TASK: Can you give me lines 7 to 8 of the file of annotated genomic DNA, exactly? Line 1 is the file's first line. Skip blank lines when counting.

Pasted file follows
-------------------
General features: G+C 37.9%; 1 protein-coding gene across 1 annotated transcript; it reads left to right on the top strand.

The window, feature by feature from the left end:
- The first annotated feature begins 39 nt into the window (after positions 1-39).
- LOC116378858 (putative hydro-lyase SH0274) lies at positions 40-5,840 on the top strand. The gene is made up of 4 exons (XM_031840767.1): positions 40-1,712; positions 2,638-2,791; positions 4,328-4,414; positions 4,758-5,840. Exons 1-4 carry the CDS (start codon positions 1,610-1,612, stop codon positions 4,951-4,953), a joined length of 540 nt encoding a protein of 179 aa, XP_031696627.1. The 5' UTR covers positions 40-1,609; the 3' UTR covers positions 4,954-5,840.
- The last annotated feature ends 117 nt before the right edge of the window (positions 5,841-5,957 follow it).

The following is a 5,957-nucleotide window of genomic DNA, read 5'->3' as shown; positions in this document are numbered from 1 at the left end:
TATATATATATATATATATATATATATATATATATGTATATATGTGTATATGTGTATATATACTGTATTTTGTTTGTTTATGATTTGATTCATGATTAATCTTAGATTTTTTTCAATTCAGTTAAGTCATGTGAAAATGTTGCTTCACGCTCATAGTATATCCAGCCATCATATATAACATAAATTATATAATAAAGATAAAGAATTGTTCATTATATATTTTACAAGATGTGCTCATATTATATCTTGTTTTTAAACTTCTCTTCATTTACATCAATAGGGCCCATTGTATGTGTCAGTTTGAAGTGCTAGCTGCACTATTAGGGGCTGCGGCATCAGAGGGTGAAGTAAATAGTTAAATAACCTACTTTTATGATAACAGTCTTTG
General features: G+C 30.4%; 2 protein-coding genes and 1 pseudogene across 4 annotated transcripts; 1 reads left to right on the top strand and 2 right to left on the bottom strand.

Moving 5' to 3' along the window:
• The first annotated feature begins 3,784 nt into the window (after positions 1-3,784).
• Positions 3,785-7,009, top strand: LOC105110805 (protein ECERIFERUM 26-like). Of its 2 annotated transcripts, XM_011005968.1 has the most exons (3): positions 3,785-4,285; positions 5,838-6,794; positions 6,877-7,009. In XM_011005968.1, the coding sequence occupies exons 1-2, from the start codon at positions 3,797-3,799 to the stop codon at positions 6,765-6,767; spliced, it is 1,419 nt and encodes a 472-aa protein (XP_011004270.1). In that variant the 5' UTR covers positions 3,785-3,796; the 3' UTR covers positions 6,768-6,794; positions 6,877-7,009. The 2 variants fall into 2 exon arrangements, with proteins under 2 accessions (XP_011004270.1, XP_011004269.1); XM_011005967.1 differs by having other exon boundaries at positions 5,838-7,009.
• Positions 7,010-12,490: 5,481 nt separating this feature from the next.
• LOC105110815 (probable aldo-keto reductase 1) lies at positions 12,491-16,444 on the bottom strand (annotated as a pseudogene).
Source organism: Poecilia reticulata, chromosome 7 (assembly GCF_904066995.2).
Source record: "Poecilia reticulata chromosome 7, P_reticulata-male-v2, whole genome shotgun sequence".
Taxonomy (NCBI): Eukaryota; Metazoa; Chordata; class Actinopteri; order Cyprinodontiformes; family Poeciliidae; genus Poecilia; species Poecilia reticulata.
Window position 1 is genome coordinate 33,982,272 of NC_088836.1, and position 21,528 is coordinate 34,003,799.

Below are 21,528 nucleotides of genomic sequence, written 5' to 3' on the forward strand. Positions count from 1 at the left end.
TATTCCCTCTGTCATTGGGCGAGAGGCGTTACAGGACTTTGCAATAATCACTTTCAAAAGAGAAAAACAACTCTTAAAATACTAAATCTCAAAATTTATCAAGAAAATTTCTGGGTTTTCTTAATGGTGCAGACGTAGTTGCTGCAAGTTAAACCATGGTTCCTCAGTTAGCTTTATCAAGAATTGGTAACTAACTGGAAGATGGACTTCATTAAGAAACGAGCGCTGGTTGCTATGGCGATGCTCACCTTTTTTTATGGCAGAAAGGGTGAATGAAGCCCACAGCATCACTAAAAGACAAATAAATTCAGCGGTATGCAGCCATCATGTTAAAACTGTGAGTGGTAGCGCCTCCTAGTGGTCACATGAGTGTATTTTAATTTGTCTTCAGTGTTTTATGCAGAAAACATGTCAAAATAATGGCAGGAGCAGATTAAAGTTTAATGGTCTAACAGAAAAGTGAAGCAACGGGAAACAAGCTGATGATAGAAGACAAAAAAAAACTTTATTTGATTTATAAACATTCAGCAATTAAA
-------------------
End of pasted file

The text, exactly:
TATATATATATATATATATATATATATATATATATGTATATATGTGTATATGTGTATATATACTGTATTTTGTTTGTTTATGATTTGATTCATGATTAATCTTAGATTTTTTTCAATTCAGTTAAGTCATGTGAAAATGTTGCTTCACGCTCATAGTATATCCAGCCATCATATATAACATAAATTATATAATAAAGATAAAGAATTGTTCATTATATATTTTACAAGATGTGCTCATATTATATCTTGTTTTTAAACTTCTCTTCATTTACATCAATAGGGCCCATTGTATGTGTCAGTTTGAAGTGCTAGCTGCACTATTAGGGGCTGCGGCATCAGAGGGTGAAGTAAATAGTTAAATAACCTACTTTTATGATAACAGTCTTTG
General features: G+C 30.4%; 2 protein-coding genes and 1 pseudogene across 4 annotated transcripts; 1 reads left to right on the top strand and 2 right to left on the bottom strand.